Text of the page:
The overall strategy in managing claims involving opioids can benefit the employer and the injured worker by implementing the following best practices:

  •  Performing pharmacy utilization reviews
  • Monitoring physician dispensing and prescribing patterns
  • Utilizing nurse case management, early intervention, and consistent monitoring
  • Implementing prescription drug card programs
  • Utilizing physicians that use state prescription drug monitoring programs and tools
  • Investigating resources to discover behavioral patterns that suggest the potential for abuse
  • Evaluating the cost of opioids compared to alternatives

BEST PRACTICE: Ensure appropriate treatment for the injured worker from the beginning.



Opioid utilization must be managed and monitored by physicians, pharmacies, and pharmacy benefit management companies. Effective management provides claimant safety, improved health, a more sustainable approach to pain relief, and a potential earlier return to work. Furthermore, managing opioids reduces costs and alleviates risk for the employer.

A best practice in combating opioid abuse is ensuring appropriate treatment for the injured worker from the very beginning. Early intervention establishes firm parameters from the inception of the claim. Proactive claim management practices should be present during the initial provider appointment and the point-of-sale when the injured worker fills the first prescription.

In order to best serve its claimants and clients, a PBM should proactively ensure that it remains compliant with state and federal laws regarding opioid prescription medications. As states look to curb the opioid crisis by restricting the initial days’ supply of opioid medication, PBMs must also have resources and guidelines in place for complying with these new regulations as they are passed into law. A PBM should also make insurance adjusters aware when a claimant receives medications that deviate from a state-regulated formulary or the Official Disability Guidelines (ODG) formulary. Contacting the insurance adjuster will help increase their awareness regarding formulary regulation and potentially reduce the number of medications that do not relate to the claimant’s injury.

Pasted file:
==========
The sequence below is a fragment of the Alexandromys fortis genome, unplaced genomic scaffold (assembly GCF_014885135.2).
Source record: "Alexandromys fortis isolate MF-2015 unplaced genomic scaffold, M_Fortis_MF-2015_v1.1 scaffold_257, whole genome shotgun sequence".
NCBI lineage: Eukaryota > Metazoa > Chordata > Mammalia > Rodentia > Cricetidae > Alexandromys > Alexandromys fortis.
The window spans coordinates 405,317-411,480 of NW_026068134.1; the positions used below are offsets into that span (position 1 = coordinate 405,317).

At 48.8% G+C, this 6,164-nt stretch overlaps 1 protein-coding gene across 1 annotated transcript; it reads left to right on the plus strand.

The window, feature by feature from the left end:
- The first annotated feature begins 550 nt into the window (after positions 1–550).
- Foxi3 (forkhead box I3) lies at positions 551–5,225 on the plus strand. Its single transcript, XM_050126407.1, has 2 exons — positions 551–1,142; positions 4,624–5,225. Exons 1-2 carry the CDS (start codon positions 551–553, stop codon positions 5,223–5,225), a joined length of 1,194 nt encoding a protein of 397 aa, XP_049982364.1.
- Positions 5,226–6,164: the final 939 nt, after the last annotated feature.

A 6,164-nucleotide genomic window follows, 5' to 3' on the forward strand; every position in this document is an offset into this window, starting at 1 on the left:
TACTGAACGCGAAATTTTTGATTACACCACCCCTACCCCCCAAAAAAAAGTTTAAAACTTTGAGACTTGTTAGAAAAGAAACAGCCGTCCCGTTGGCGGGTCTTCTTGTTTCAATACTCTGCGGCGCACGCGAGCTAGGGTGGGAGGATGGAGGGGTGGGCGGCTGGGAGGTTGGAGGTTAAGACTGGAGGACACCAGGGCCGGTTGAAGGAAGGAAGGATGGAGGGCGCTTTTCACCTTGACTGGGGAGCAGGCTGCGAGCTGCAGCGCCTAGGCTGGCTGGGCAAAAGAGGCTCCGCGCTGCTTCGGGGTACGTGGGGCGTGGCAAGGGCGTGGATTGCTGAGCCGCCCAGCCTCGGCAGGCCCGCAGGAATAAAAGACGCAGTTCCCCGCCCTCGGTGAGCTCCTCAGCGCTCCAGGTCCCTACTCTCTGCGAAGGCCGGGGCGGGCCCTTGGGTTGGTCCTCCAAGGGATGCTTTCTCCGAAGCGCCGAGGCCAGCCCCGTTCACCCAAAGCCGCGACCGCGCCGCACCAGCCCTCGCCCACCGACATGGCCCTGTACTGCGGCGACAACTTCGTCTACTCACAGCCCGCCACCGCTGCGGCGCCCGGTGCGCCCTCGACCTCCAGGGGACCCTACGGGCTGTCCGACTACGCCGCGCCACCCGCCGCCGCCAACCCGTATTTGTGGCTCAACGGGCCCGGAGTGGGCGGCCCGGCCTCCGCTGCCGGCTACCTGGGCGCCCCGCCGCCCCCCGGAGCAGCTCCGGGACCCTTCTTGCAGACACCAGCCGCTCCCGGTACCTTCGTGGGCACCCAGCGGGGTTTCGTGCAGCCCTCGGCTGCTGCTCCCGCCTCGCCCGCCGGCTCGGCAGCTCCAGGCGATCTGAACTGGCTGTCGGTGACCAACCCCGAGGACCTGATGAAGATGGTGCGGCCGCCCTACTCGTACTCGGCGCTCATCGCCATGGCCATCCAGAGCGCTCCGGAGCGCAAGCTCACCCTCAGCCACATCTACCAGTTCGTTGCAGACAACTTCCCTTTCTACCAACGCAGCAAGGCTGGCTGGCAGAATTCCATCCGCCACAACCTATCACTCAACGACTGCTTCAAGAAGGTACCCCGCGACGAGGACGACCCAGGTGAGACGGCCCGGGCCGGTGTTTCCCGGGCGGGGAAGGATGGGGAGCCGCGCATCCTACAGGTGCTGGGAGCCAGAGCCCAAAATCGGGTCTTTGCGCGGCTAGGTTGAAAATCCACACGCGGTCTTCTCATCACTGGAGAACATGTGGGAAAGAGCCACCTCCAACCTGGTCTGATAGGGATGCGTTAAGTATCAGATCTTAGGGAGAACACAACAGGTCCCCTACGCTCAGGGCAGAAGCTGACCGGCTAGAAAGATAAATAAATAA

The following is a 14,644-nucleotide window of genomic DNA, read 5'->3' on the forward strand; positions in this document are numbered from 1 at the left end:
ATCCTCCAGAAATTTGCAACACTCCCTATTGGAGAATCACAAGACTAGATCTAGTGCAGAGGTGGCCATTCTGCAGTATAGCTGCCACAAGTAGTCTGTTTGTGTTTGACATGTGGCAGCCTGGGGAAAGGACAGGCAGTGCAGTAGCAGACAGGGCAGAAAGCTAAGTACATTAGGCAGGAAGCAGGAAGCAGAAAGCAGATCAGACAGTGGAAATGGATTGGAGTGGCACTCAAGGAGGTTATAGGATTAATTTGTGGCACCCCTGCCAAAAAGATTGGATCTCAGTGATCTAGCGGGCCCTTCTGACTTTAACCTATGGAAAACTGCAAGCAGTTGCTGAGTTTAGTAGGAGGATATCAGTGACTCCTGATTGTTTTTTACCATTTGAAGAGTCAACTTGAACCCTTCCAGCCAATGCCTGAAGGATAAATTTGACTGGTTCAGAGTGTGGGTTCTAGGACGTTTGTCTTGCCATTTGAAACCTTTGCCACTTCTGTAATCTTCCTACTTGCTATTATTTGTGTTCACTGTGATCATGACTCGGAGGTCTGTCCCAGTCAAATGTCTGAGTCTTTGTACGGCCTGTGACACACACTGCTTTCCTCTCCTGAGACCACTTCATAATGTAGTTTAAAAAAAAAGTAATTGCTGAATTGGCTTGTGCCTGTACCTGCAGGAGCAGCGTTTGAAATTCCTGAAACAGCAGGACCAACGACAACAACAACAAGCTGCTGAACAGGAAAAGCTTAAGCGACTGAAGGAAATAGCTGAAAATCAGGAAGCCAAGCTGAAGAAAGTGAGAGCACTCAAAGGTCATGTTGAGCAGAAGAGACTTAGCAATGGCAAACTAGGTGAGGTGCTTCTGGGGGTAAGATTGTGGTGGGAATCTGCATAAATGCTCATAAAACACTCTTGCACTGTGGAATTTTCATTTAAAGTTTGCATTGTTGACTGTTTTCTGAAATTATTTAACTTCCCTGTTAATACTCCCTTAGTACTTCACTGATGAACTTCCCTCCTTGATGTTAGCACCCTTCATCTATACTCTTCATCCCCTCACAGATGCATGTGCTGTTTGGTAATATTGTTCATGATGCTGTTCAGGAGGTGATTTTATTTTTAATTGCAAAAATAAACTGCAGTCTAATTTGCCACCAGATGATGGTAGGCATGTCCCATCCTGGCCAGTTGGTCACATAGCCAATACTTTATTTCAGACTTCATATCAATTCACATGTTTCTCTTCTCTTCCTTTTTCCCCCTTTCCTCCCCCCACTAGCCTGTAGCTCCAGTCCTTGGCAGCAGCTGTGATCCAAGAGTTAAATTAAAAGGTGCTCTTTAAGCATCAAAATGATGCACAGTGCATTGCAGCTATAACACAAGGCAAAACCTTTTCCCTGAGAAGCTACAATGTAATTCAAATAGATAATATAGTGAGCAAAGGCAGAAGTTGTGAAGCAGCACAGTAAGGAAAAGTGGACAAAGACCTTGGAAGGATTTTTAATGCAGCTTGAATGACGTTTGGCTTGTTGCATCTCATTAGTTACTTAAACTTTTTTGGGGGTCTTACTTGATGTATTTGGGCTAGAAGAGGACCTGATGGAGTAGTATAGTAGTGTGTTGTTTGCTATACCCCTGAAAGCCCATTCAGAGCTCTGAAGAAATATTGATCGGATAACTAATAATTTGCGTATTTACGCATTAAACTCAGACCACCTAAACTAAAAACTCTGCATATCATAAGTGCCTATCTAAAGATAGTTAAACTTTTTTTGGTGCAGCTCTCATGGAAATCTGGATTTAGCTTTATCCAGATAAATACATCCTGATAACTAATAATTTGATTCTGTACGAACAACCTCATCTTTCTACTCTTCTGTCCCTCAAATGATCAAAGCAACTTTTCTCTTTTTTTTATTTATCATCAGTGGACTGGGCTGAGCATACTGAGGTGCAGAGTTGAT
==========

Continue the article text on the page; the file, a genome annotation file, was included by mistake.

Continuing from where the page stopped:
A Letter of Medical Necessity (LMN) is a valuable tool used by PBMs to help manage opioid claims. A PBM can identify claimants with an opioid prescription history outside of the CDC guidelines and can request an LMN be completed by the claimant’s Authorized Treating Physician (ATP). If no response is given regarding the necessity of a medication, a PBM may choose to temporarily restrict access to a medication at the point-of-sale, providing a real-time intervention until the necessity of a medication can be determined. This real-time intervention also serves as an opportunity to educate the claimant regarding the risks associated with opioid use in the long-term. In the event contact with the ATP cannot be established via a LMN, a nurse case manager should be used to contact the ATP to discuss the plan of care and any alternative treatment options that may be available.

STEP ONE Help the injured worker recover. STEP TWO Manage the pain productively. STEP THREE Return to work.

Another important step for claim managers is monitoring and managing opioid abuse. By identifying claimants struggling with an opioid addiction—a problem they never intended to have—claim managers and their partners can provide support for reducing opioid dependency. Supplementing the reduction or restriction of opioids by other measures to help the injured worker recover, manage the pain productively, and return to work is the ultimate goal. When identified, the nurse case manager should follow-up with the physician regarding prescribing patterns that do not follow the opioid prescribing guidelines. (It can also be beneficial for employers if the PBM and the TPA provide a notification to them when they identify an opioid prescription has been dispensed.)